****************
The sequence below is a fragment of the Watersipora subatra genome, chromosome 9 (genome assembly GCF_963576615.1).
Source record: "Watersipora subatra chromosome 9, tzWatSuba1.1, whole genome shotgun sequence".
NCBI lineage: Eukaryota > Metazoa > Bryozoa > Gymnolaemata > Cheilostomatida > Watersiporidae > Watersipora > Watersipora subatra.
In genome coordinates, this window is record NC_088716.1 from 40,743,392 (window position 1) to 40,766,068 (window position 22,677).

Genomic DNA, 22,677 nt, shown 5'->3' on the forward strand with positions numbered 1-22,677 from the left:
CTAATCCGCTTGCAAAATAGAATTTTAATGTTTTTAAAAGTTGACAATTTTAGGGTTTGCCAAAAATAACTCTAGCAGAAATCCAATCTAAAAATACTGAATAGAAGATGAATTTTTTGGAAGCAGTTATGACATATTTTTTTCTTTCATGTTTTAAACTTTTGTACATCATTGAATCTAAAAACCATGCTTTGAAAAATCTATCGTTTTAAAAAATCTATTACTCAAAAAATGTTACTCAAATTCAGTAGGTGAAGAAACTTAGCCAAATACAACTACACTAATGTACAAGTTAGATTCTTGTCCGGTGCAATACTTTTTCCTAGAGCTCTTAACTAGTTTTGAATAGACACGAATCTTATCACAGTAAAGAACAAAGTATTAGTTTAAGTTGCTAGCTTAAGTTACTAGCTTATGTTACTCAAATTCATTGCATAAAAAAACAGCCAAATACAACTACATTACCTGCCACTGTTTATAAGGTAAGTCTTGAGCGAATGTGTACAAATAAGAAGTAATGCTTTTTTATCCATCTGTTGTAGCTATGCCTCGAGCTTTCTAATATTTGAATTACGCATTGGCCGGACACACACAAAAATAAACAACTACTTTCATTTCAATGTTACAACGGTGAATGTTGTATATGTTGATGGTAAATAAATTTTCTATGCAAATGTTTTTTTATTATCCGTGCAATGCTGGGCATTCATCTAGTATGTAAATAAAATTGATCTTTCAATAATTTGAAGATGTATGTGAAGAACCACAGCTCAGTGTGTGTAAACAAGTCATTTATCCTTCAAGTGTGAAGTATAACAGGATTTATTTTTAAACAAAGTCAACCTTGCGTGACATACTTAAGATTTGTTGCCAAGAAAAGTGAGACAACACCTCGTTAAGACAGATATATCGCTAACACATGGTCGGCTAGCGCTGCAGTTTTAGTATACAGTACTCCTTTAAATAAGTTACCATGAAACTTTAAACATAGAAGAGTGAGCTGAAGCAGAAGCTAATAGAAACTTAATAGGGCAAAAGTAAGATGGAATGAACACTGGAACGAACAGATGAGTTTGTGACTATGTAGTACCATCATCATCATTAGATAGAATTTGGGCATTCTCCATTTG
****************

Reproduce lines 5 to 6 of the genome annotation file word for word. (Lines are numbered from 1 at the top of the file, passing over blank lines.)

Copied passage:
Genomic DNA, 22,677 nt, shown 5'->3' on the forward strand with positions numbered 1-22,677 from the left:
CTAATCCGCTTGCAAAATAGAATTTTAATGTTTTTAAAAGTTGACAATTTTAGGGTTTGCCAAAAATAACTCTAGCAGAAATCCAATCTAAAAATACTGAATAGAAGATGAATTTTTTGGAAGCAGTTATGACATATTTTTTTCTTTCATGTTTTAAACTTTTGTACATCATTGAATCTAAAAACCATGCTTTGAAAAATCTATCGTTTTAAAAAATCTATTACTCAAAAAATGTTACTCAAATTCAGTAGGTGAAGAAACTTAGCCAAATACAACTACACTAATGTACAAGTTAGATTCTTGTCCGGTGCAATACTTTTTCCTAGAGCTCTTAACTAGTTTTGAATAGACACGAATCTTATCACAGTAAAGAACAAAGTATTAGTTTAAGTTGCTAGCTTAAGTTACTAGCTTATGTTACTCAAATTCATTGCATAAAAAAACAGCCAAATACAACTACATTACCTGCCACTGTTTATAAGGTAAGTCTTGAGCGAATGTGTACAAATAAGAAGTAATGCTTTTTTATCCATCTGTTGTAGCTATGCCTCGAGCTTTCTAATATTTGAATTACGCATTGGCCGGACACACACAAAAATAAACAACTACTTTCATTTCAATGTTACAACGGTGAATGTTGTATATGTTGATGGTAAATAAATTTTCTATGCAAATGTTTTTTTATTATCCGTGCAATGCTGGGCATTCATCTAGTATGTAAATAAAATTGATCTTTCAATAATTTGAAGATGTATGTGAAGAACCACAGCTCAGTGTGTGTAAACAAGTCATTTATCCTTCAAGTGTGAAGTATAACAGGATTTATTTTTAAACAAAGTCAACCTTGCGTGACATACTTAAGATTTGTTGCCAAGAAAAGTGAGACAACACCTCGTTAAGACAGATATATCGCTAACACATGGTCGGCTAGCGCTGCAGTTTTAGTATACAGTACTCCTTTAAATAAGTTACCATGAAACTTTAAACATAGAAGAGTGAGCTGAAGCAGAAGCTAATAGAAACTTAATAGGGCAAAAGTAAGATGGAATGAACACTGGAACGAACAGATGAGTTTGTGACTATGTAGTACCATCATCATCATTAGATAGAATTTGGGCATTCTCCATTTG